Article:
LATEST UPDATE ON THE FEDERAL OVERTIME LAW
In May 2016, I wrote about the changes the Obama Administration had made to the overtime rule in the Fair Labor Standards Act (FLSA) which were set to take effect on December 1, 2016. You can read that post here. In short, the changes more than doubled the threshold salary level for employees to be exempt from overtime pay, increasing from $23,660 annually ($455 weekly) to $47,476 annually ($913 weekly). The rule also provides that that minimum salary would increase automatically every three years. The effect of increasing the threshold so dramatically is that overtime pay would be extended to over 4 million “white collar” employees previously exempted from it.
However, the new overtime rule was never implemented. As you can read in a post from November 2016 here, less than two weeks before the rule was set to take effect, a federal district court in Texas stopped it in its tracks when it issued a nationwide preliminary injunction after 21 states and a coalition of business groups challenged the rule. Additionally, after President Trump took office, his administration expressed disagreement with the new overtime rule, and subsequently withdrew the appeal of the issuance of the injunction filed by the Obama Administration.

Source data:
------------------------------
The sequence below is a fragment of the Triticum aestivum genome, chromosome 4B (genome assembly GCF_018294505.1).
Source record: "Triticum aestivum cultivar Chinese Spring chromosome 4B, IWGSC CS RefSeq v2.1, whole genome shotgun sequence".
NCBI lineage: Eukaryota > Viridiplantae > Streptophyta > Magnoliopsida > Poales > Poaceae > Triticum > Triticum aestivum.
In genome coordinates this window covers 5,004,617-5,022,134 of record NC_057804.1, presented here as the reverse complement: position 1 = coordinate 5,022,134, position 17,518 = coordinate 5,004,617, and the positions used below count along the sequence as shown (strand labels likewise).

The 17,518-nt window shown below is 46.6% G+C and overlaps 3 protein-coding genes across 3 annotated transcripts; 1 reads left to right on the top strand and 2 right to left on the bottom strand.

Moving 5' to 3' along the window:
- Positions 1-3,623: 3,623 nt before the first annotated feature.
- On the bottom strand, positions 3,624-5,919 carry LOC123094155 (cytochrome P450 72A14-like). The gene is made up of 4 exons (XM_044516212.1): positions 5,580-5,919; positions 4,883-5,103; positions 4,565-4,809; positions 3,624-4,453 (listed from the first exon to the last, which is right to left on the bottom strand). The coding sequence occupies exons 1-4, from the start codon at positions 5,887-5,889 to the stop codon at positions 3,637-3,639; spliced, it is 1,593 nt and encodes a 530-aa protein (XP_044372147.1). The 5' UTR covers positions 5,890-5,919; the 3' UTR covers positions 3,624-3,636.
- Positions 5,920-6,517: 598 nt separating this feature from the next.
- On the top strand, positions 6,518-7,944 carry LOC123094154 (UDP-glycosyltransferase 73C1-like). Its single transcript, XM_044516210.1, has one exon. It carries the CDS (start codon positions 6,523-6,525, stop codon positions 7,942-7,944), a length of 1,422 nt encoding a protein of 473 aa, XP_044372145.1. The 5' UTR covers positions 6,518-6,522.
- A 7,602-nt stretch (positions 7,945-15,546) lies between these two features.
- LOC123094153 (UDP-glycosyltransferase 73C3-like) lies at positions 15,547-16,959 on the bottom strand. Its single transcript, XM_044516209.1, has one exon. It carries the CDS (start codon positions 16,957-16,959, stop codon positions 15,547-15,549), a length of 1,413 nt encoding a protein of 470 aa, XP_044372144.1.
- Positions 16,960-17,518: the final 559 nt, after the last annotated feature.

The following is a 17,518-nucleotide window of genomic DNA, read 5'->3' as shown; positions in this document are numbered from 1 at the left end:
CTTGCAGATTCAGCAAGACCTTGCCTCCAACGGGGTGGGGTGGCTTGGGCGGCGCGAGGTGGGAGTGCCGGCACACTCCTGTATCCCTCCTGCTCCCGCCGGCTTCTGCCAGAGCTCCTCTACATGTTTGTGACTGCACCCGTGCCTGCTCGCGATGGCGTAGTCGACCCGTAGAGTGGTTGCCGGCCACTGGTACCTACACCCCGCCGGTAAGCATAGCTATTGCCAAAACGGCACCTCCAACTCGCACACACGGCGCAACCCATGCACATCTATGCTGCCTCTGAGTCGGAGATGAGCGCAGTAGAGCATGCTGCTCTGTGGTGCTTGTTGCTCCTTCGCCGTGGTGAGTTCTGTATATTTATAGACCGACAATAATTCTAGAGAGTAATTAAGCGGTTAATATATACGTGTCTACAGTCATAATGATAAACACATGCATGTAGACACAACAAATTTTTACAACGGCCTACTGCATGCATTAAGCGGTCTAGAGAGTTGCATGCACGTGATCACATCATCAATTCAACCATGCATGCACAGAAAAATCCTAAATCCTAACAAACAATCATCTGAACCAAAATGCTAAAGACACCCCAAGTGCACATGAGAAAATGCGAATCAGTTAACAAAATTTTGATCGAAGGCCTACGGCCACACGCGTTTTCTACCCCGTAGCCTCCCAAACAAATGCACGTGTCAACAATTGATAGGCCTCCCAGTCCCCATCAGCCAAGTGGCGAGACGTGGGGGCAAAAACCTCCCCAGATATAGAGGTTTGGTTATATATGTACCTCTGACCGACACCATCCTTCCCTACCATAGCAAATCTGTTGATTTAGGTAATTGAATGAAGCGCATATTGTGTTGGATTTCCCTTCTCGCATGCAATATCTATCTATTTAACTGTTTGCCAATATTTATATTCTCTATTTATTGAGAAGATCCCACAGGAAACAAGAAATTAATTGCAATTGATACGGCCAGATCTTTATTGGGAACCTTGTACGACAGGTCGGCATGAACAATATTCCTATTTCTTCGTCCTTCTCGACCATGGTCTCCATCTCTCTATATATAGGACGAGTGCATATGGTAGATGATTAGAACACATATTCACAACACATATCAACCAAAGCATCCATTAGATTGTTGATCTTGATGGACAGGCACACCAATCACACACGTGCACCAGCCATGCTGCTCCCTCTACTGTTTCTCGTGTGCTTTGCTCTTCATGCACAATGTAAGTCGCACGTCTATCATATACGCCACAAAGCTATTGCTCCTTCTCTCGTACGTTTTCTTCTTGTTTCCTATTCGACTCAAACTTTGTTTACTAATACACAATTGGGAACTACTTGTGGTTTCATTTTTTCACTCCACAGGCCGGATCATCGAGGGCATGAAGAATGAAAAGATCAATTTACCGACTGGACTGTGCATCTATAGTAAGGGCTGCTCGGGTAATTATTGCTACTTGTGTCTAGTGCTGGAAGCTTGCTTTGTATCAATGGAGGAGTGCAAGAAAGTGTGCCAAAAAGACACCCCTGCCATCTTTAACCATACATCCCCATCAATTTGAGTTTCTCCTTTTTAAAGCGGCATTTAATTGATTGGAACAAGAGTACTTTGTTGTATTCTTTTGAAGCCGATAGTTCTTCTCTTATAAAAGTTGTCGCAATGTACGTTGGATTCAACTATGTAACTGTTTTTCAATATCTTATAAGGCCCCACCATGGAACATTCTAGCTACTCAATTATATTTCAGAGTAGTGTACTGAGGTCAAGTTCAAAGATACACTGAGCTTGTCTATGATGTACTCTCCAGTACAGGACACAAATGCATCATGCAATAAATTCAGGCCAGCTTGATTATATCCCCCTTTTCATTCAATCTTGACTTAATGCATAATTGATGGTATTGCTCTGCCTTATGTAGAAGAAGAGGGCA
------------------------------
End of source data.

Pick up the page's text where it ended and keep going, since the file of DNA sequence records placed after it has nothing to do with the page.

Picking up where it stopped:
While the Trump Administration stated that it did not disagree with some increase to the salary threshold, it took issue with raising the salary limit so significantly and with increasing that limit automatically every three years thereafter. In fact, the administration published a Request for Information at the end of July 2017 through which it sought input from those impacted by the rule; the Administration sought public comment on several specific questions.
The latest event in the overtime saga occurred earlier this month, when the same federal district court in Texas that issued the temporary injunction invalidated the Obama Administration’s overtime rule. The court held that the significant increase would essentially make an employee’s duties, functions, or tasks irrelevant if his/her salary fell below the new minimum salary level, and that that result is not what Congress intended when it created the “white collar” exemptions from overtime pay in the FLSA.
We will keep you updated on what, if anything, comes from the Trump Administration’s request for public comment. There may still be an increase in the salary threshold under President Trump, albeit less significant than that sought by President Obama.